Acromion or AC Joint injury – to operate or not?
On the outer top of the shoulder the collar bone is held down by several strong ligaments to a bone called the Acromion. This small yet important joint is known as the AC joint. The AC joint is usually injured by falling onto the outer point of the shoulder or a direct hit such as a rugby side on hit.
The medical world tends to grade AC joint injuries into Grades 1-3. 1 being a “strain” of the ligaments and joint capsule, and 3 being a fairly significant tear of the ligaments holding the collar bone down.
Grade I and II AC joint injuries usually heal with correct exercises
Grade I and II AC joint injuries, although quite painful and debilitating for some 4-6 weeks, usually heal and get back to full movement and strength if the correct exercises are followed.
Grade III AC joint injuries generally need a specialist opinion
Generally speaking for a grade III, if both AC joint ligaments have been injured then an opinion with an orthopaedic shoulder specialist would be strongly advised, especially if the injury is to your dominant side. In these instances a clear ‘step’ deformity is visible just above the deltoid muscle on the outside of the shoulder.
Surgery can be performed to hold the collar bone down, but most specialists will do this predominantly to reduce the deformity or lump, not so much for function. They can take some 6-12 mths to recover yet most patients report a full recovery from an A/C joint injury.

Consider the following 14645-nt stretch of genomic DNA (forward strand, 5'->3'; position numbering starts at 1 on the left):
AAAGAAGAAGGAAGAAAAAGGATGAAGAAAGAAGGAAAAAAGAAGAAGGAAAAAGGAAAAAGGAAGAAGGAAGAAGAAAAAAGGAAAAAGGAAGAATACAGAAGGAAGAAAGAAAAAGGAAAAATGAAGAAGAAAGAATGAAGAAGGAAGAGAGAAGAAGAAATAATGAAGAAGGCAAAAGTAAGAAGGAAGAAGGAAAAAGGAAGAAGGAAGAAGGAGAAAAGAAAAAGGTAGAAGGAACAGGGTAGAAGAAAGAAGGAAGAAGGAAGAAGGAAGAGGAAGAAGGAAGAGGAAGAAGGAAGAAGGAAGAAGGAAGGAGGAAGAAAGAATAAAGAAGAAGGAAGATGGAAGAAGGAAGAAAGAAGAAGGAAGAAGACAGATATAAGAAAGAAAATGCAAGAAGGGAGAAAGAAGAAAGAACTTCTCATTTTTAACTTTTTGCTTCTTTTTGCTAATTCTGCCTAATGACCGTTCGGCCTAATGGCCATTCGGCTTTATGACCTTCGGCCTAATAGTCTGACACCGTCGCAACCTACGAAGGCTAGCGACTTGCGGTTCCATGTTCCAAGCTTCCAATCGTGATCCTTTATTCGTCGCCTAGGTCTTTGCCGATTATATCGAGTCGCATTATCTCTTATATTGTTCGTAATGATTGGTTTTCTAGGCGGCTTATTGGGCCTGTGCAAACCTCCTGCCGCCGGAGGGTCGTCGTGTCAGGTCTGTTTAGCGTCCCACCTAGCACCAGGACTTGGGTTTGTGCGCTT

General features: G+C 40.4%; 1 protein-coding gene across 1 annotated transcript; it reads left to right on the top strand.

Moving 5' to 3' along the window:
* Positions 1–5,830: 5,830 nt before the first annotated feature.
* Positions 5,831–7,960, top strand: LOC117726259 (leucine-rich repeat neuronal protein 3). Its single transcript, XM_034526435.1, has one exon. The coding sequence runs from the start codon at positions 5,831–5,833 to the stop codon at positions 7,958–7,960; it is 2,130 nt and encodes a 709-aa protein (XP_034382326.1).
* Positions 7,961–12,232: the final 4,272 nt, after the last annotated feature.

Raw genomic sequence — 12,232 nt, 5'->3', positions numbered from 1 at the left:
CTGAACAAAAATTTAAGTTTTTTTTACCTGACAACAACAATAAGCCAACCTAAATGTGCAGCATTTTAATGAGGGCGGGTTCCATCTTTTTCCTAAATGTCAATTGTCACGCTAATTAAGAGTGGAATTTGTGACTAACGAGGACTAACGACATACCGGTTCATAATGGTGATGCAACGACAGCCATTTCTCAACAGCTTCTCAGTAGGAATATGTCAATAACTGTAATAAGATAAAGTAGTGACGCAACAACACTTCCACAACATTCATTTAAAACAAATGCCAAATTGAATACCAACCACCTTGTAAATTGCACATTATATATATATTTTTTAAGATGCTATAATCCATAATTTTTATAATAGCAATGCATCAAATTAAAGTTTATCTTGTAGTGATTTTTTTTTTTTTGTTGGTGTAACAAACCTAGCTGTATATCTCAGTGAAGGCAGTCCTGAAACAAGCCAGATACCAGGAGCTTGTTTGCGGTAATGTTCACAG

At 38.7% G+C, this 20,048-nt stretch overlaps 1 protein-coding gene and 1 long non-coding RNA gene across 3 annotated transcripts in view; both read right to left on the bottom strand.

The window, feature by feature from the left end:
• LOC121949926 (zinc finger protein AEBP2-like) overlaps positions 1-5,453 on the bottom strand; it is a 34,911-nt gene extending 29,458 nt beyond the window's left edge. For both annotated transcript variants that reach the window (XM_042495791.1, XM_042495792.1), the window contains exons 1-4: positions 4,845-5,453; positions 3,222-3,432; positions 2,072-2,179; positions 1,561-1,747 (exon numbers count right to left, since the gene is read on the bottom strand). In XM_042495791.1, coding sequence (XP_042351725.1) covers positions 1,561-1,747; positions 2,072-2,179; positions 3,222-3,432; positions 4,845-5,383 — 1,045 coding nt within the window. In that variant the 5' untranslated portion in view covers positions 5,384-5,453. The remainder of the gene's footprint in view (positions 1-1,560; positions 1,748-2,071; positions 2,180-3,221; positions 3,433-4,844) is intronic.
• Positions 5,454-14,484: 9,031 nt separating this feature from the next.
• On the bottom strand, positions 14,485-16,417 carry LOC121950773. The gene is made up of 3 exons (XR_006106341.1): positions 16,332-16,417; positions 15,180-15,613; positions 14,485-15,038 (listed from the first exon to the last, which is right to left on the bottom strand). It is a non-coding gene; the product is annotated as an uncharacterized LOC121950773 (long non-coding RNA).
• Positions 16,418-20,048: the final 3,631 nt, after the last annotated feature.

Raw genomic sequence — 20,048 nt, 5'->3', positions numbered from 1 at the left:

In more rare incidences, there can be damage to the bone or underlying nerves and blood vessels, these do often need Orthopaedic consultation and possible surgery.
Your Physiotherapist can help identify the Grade
of an A/C joint injury and help map out a
suitable management plan to assist recovery .
Written by Brian Payne
The author of this article, Brian Payne, is one of our most experienced Physiotherapists. He has extensive knowledge of all injury types and mechanisms presenting to our rooms. From back strains and headaches through to ankle and knee injuries, Brian welcomes and enjoys the diverse challenges of them all.
Brian proudly boasts of his involvement with the St Augustines College in Brookvale whose 1st XV rugby team has been very successful over the past few years. Over this time, Brian has put in a lot of time and effort into their injury management.